Knee Braces & Wraps
FREQUENTLY ASKED QUESTIONS
What are the different types of knee supports and how are they used?
Knee supports can be more rigid or elastic, depending on what each patient needs. They range from slip-on compression knee sleeves and knee wraps to orthopedic knee braces with various types of supports and stabilizers. The most rigid of all the knee supports is the knee immobilizer, which ensures everything stays in place after surgery or injury. More sophisticated knee supports can control leg rotation, special leg straps can aid in rehabilitating a stroke patient, and knee cages help control hyperextension. Besides these, some leg injuries may also require calf sleeves or thigh support. The most unusual type of knee support is probably the turnbuckle knee orthosis. This is used by therapists to gradually apply a low-load force to the knees, which helps reduce knee contracture and increase the range of motion.
Do knee braces help knee pain?
Orthopedic knee braces offer comfortable support and compression that can help reduce pain by shifting weight off an injured knee. Knee braces that are used for patellofemoral dysfunction often bring permanent relief. They are also useful in the case of knee osteoarthritis.
When should I wear a knee brace?
ACL tears are the most common injuries that require orthopedic knee support, but knee braces are recommended for a much wider range of conditions. Besides offering additional stability to injured knees, braces can also help them heal after surgery and can be used as a preventive measure in contact sports. Chronic knee pain and osteoarthritis also benefit from wearing knee braces.
How do you put on an orthopedic knee brace?
Knee braces vary in design, fabric, and functionality and the most important aspect is getting the right type and size of knee brace for your condition. Your therapist will make sure to offer you the appropriate knee support and will show you how to put it on and take it off when necessary. Most orthopedic knee braces have adjustable velcro closure and straps. To put them on correctly, you have to first center the small front hole of the brace on your kneecap and then tighten the brace so it doesn't slide up or down. Make sure it is comfortable yet snug — you must be able to fit one or two fingers between the brace and your leg.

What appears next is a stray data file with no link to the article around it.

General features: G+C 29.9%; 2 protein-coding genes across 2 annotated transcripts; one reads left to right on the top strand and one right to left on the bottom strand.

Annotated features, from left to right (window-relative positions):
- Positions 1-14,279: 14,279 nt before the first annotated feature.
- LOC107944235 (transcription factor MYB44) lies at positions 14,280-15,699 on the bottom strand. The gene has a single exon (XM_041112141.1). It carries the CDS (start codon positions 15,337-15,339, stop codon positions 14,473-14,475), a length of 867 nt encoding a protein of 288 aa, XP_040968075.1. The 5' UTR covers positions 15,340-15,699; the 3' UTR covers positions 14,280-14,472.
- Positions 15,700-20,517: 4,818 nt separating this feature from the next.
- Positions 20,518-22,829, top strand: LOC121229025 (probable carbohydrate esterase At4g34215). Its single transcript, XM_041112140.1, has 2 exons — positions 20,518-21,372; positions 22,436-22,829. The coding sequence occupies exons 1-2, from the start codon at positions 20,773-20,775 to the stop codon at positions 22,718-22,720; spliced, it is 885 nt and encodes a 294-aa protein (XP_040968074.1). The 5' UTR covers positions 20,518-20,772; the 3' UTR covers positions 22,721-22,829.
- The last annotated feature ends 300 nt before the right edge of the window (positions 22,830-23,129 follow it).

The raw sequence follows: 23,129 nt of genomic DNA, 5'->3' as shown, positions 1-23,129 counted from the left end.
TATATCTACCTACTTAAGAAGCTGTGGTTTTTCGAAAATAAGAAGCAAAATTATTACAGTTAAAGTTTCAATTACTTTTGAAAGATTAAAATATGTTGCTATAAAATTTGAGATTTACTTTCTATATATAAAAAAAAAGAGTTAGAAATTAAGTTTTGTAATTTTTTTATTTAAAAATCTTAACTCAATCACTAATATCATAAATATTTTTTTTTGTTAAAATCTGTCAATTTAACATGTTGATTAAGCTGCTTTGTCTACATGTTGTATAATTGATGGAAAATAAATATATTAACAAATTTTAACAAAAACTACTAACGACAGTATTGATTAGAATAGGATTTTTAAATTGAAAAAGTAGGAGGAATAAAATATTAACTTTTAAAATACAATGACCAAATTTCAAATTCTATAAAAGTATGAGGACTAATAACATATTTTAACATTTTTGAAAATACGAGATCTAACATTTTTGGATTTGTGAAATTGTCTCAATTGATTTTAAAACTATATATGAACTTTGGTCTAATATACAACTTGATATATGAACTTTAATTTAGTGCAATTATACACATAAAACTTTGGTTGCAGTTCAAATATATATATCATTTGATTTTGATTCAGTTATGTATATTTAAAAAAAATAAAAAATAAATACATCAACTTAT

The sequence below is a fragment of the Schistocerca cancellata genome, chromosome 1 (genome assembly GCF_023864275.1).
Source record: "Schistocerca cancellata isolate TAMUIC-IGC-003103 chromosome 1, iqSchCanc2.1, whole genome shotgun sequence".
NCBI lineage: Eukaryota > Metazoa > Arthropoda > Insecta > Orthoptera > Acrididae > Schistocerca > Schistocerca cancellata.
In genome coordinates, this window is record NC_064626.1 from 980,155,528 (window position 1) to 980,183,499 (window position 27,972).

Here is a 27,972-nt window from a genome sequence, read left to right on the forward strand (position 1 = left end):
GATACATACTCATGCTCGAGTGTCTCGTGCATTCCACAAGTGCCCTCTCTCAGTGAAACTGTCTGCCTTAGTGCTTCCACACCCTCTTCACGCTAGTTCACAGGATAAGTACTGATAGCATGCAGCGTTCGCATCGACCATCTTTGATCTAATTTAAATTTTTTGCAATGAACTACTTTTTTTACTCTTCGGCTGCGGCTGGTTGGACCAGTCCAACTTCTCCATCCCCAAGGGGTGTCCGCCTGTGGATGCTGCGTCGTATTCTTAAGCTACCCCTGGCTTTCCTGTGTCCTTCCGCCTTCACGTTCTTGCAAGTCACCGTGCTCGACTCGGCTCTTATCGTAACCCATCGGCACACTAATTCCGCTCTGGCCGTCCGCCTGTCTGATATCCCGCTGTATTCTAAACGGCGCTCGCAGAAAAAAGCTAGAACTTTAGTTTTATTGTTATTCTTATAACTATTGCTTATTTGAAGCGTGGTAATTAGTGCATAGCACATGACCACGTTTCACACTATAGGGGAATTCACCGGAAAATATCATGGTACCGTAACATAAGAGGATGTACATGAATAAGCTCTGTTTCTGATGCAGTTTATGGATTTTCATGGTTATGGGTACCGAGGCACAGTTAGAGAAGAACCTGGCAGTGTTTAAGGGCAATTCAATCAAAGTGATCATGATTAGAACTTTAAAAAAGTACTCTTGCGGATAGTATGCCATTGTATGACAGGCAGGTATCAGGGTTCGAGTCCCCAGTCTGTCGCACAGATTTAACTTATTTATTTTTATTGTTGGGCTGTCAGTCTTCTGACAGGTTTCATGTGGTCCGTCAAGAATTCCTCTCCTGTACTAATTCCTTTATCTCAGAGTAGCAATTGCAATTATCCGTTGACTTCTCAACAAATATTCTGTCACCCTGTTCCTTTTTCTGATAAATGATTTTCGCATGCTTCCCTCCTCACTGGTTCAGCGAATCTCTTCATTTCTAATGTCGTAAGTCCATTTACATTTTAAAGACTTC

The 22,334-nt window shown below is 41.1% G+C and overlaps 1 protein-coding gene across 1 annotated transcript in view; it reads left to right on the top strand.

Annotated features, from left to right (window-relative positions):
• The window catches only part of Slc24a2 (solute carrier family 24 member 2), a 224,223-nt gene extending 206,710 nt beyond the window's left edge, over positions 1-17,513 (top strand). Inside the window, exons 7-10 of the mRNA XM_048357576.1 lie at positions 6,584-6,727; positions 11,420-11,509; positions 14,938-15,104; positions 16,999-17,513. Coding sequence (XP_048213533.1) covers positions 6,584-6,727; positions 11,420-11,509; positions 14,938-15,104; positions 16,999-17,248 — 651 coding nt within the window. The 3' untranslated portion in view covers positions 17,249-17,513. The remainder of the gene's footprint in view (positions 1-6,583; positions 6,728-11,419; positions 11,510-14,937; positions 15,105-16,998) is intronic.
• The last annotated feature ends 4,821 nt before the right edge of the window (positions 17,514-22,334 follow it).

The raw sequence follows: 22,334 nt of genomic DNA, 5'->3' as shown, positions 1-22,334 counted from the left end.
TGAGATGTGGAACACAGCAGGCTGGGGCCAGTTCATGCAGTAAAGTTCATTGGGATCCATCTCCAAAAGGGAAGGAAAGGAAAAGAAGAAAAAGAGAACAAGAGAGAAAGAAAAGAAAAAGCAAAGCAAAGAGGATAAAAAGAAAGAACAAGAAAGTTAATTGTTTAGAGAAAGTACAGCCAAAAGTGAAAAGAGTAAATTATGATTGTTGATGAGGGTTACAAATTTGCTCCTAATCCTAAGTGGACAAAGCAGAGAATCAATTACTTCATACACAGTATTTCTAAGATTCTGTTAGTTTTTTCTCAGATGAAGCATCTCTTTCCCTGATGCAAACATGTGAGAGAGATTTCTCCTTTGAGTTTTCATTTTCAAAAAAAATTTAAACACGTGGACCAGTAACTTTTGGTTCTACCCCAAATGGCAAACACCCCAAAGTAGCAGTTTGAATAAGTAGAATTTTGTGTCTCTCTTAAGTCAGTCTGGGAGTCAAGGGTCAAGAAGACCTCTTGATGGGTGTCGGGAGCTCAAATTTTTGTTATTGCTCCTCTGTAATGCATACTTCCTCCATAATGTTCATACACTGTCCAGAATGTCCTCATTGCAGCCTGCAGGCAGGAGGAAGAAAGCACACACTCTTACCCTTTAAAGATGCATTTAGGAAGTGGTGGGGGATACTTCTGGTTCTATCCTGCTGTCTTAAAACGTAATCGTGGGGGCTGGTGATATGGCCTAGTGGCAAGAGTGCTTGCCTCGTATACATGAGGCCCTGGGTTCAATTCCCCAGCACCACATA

How do you measure for an orthopedic knee brace?
Depending on the type of orthopedic knee support that you need, you might have to measure different parameters. To ensure accurate measurements, use a soft, flexible measuring tape and ask someone else to do it for you. The most common measure for knee braces is knee circumference, which is right over the middle of your knee. If a knee brace sizing chart mentions thigh circumference or calf circumference, measure these six inches up and down from the middle of the knee. Make sure your leg is well extended during measurements.
Is it OK to wear knee support all day?
You should always follow the doctor's recommendation but most knee injuries require 24/7 orthopedic knee support. Therefore, it is not only OK but necessary to wear your knee sleeves and braces day in and day out until the surgeon or therapist reevaluates your condition and decides you don't need knee support anymore. Things might be different with a knee immobilizer, as wearing one for extended periods can actually weaken the knee.
Can I wear my knee support to bed?
Yes, you can and you should. Recovering from knee injuries typically involves sleeping with knee wraps or orthopedic knee braces to stabilize the joints, promote healing, and alleviate pain. You might feel uncomfortable at first, but if the knee support is fitted correctly, you will soon see only the benefits. It is best if you sleep on your back and elevate your leg with a pillow below the knee brace. If you need to sleep on your side, consider supporting your back with additional pillows. Give wedge pillows a try.
MEDICAL ADVICE DISCLAIMER
The information, including but not limited to text, graphics, images, charts, and any other material on this site, is intended for informational purposes only and does not take the place of medical guidance provided by your physician. No information on this site is intended to be a substitute for professional medical advice, diagnosis, or treatment. Please consult a qualified medical professional about your condition or circumstances before undertaking a new healthcare regimen.